Temp sensor. Cheap and easy to replace. As they get old, they get a tarnish on them that can have the sensor read inaccurately.



Front 02 sensor. Again, like the MAF, old, original ones can start causing annoying issues that will have you running around in circles to try and fix.



Knock sensor. Original ones don't necessarily "go bad" but corrosion that forms underneath them can hamper it's ability to listen for knock. Replace it and install the new one in proper orientation.



Boost Control Solenoid. They don't often go bad but do control your boost and will get dirty over time. A new one is never a bad idea, and they work perfectly fine in terms of performance.



Coil packs. They do tend to go bad with age. Replace all four with oem coil packs.



Spark plugs. Stock ngks gapped at .028 work fine.



Oil:

Oil pump. I replaced mine when I did the timing belt. I know it is said they never go bad and whatever, but for the cost and the old one was already removed and the function it performs, I don't know why more guys don't replace them. Use the stock pump. Bigger is NOT better



Oil pick up. Yes, there are instances when the factory pick-up has cracked. But, in the grand scheme of things, the percentage of Subarus with cracked pick ups vs ones that are perfectly fine is virtually non-existent, especially on an ej205. BUT! I did not want to "win the lottery" and have one of mine crack so both of my ej cars have KillerB pick-ups.



Oil and filter. Don't get caught up in what kind of oil to use. Make sure it is always topped off and change it often, especially if you take short trips(like less than 15 minutes). I prefer 5w40 but 5w50 is quite common for WRXs in Japan. I do use the JDM black Subaru oem filters, the blue Subaru filters are fine as well, as are many aftermarket ones.



Oil temp. Never drive the car hard until the oil is up to temp, which takes much longer than the coolant. Oil temp and PSI gauges are very good to have.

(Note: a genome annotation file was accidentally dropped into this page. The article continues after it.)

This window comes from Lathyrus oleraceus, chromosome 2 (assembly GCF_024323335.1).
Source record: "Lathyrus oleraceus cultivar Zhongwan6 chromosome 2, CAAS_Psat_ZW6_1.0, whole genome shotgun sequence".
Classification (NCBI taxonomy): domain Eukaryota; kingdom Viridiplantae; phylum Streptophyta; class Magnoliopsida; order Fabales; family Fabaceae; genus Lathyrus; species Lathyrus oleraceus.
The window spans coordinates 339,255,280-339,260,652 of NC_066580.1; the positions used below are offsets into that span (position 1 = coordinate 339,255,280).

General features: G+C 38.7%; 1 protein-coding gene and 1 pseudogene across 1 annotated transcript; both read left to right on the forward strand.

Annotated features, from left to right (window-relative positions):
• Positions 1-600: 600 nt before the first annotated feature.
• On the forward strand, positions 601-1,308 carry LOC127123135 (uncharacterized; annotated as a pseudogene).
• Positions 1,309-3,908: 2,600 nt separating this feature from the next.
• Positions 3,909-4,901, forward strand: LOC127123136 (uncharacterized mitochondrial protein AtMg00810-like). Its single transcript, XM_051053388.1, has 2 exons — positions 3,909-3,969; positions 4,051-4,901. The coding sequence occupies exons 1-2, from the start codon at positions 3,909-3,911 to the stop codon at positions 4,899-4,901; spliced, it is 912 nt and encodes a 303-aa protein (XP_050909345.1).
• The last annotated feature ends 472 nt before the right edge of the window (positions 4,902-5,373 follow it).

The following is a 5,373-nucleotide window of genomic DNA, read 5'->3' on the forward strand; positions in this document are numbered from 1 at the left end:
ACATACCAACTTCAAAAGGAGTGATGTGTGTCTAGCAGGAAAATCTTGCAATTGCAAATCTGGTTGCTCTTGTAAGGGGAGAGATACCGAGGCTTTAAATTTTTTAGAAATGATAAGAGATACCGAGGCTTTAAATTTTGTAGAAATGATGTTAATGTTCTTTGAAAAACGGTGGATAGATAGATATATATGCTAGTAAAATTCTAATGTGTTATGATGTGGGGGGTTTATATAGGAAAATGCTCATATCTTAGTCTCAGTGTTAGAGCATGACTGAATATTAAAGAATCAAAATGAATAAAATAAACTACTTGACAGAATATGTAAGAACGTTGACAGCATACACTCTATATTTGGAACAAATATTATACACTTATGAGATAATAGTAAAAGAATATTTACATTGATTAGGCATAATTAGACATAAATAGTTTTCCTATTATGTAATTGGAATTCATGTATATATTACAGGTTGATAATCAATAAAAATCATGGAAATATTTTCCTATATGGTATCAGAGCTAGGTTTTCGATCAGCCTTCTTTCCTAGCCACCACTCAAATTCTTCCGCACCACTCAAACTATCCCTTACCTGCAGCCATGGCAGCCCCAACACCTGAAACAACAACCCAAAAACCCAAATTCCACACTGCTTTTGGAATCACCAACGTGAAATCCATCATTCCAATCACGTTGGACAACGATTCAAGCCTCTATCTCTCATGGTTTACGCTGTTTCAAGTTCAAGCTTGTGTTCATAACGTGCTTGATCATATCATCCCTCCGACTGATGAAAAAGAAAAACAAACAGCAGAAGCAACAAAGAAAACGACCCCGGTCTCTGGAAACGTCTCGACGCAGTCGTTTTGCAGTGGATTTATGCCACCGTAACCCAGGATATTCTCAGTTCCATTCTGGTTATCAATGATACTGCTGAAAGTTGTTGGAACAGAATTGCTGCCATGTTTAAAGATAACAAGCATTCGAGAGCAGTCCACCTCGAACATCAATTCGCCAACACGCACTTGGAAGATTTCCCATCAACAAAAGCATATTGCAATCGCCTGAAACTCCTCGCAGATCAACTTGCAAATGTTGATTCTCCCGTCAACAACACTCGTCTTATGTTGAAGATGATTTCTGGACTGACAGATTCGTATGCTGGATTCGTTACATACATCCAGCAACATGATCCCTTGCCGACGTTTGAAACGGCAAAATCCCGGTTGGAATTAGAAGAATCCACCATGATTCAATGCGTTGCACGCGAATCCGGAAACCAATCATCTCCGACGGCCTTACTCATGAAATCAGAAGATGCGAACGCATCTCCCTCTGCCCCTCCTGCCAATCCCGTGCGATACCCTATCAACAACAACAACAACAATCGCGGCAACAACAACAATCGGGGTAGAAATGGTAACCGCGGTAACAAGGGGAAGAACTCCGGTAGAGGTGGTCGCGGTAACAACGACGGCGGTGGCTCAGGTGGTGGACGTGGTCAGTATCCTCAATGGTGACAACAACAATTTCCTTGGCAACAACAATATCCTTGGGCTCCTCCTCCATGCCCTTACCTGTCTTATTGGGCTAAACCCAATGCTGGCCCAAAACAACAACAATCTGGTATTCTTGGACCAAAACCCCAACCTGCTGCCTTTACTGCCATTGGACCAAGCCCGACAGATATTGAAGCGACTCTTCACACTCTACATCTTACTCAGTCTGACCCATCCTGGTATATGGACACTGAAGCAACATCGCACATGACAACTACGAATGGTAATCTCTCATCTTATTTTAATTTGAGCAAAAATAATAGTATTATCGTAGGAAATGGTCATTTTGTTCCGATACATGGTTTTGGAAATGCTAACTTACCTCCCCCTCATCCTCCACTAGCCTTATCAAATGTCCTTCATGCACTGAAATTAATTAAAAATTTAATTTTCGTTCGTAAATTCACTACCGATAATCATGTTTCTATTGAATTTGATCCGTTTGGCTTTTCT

Also, don't redline the car all the time. At this point, anything above 6000rpm is likely doing nothing but making noise anyway.



Oil leaks. Fix them. Valve cover gaskets, oil pump, front main, rear main, oil cooler(if your JDM motor has one), power steering lines, are all common culprits.



Equal length header. This is one area where I stray from OEM. The idea of an ELH is to get the exhaust pulses out of the heads, through the manifold, and to the turbo as quickly and efficiently as possible is a sound one. While this does aid in turbo spool, it is also said to get the ultra hot exhaust gas out of the heads far better, possibly aiding in less chance for detonation. I do love the factory reliability of cast iron and all the heat shielding, but the design of an ELH is legit. FWIW, Subaru of Japan has been using factory ELHs since 2003 or around there on their cars that use twin scroll turbos, and switched to an ELH on their WRC car in 1997, so they thought it was a good idea as well. the factory jdm ELH will not work on your car unless you get a custom up pipe done or you use the twin scroll turbo the elh was intended for.



Downpipe: Any good quality one will do the job and last a while. I prefer bell mouth designs but that is splitting hairs.



Up pipe: Your JDM engine may or may not have a cat in it, but if it does, replace the up pipe with a catless version. I prefer an oem catless up pipe simply because you cannot beat the fitment and longevity. Get as new as possible since the heat shields do tend to come loose.